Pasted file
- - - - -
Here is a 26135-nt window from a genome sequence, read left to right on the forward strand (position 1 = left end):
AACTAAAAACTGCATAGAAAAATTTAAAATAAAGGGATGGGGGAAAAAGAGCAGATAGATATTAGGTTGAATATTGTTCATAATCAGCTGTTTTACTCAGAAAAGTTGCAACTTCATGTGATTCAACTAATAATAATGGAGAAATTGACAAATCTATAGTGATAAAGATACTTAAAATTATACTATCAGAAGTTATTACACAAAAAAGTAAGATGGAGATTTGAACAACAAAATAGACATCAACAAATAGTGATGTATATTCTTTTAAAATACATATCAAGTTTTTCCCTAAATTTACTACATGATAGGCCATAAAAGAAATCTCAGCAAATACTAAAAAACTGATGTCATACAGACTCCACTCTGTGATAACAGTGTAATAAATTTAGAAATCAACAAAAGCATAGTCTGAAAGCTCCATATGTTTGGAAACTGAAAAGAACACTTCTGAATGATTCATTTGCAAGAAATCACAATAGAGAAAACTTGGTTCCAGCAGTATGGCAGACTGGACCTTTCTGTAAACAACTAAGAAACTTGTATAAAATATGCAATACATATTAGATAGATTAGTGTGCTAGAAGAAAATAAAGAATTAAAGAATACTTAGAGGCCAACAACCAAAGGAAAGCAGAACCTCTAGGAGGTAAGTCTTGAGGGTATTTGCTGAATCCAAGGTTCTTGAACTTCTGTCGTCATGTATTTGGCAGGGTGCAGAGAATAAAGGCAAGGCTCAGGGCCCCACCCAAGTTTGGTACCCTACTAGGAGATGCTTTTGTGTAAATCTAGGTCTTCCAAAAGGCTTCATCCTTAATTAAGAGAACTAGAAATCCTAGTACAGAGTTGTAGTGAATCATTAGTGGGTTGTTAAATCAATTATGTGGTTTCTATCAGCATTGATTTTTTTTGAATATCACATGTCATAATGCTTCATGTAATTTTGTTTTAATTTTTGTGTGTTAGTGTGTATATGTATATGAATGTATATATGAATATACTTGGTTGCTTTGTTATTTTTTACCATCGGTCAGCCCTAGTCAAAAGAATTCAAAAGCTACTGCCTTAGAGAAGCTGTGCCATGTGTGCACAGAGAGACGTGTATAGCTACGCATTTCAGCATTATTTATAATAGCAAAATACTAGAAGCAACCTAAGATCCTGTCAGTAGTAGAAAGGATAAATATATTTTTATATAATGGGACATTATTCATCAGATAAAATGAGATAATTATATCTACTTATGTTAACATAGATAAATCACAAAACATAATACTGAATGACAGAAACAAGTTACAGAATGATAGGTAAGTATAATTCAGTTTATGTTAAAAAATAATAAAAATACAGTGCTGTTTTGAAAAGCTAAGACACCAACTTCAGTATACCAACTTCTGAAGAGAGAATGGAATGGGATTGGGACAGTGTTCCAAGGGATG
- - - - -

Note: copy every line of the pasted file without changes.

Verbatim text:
Here is a 26135-nt window from a genome sequence, read left to right on the forward strand (position 1 = left end):
AACTAAAAACTGCATAGAAAAATTTAAAATAAAGGGATGGGGGAAAAAGAGCAGATAGATATTAGGTTGAATATTGTTCATAATCAGCTGTTTTACTCAGAAAAGTTGCAACTTCATGTGATTCAACTAATAATAATGGAGAAATTGACAAATCTATAGTGATAAAGATACTTAAAATTATACTATCAGAAGTTATTACACAAAAAAGTAAGATGGAGATTTGAACAACAAAATAGACATCAACAAATAGTGATGTATATTCTTTTAAAATACATATCAAGTTTTTCCCTAAATTTACTACATGATAGGCCATAAAAGAAATCTCAGCAAATACTAAAAAACTGATGTCATACAGACTCCACTCTGTGATAACAGTGTAATAAATTTAGAAATCAACAAAAGCATAGTCTGAAAGCTCCATATGTTTGGAAACTGAAAAGAACACTTCTGAATGATTCATTTGCAAGAAATCACAATAGAGAAAACTTGGTTCCAGCAGTATGGCAGACTGGACCTTTCTGTAAACAACTAAGAAACTTGTATAAAATATGCAATACATATTAGATAGATTAGTGTGCTAGAAGAAAATAAAGAATTAAAGAATACTTAGAGGCCAACAACCAAAGGAAAGCAGAACCTCTAGGAGGTAAGTCTTGAGGGTATTTGCTGAATCCAAGGTTCTTGAACTTCTGTCGTCATGTATTTGGCAGGGTGCAGAGAATAAAGGCAAGGCTCAGGGCCCCACCCAAGTTTGGTACCCTACTAGGAGATGCTTTTGTGTAAATCTAGGTCTTCCAAAAGGCTTCATCCTTAATTAAGAGAACTAGAAATCCTAGTACAGAGTTGTAGTGAATCATTAGTGGGTTGTTAAATCAATTATGTGGTTTCTATCAGCATTGATTTTTTTTGAATATCACATGTCATAATGCTTCATGTAATTTTGTTTTAATTTTTGTGTGTTAGTGTGTATATGTATATGAATGTATATATGAATATACTTGGTTGCTTTGTTATTTTTTACCATCGGTCAGCCCTAGTCAAAAGAATTCAAAAGCTACTGCCTTAGAGAAGCTGTGCCATGTGTGCACAGAGAGACGTGTATAGCTACGCATTTCAGCATTATTTATAATAGCAAAATACTAGAAGCAACCTAAGATCCTGTCAGTAGTAGAAAGGATAAATATATTTTTATATAATGGGACATTATTCATCAGATAAAATGAGATAATTATATCTACTTATGTTAACATAGATAAATCACAAAACATAATACTGAATGACAGAAACAAGTTACAGAATGATAGGTAAGTATAATTCAGTTTATGTTAAAAAATAATAAAAATACAGTGCTGTTTTGAAAAGCTAAGACACCAACTTCAGTATACCAACTTCTGAAGAGAGAATGGAATGGGATTGGGACAGTGTTCCAAGGGATG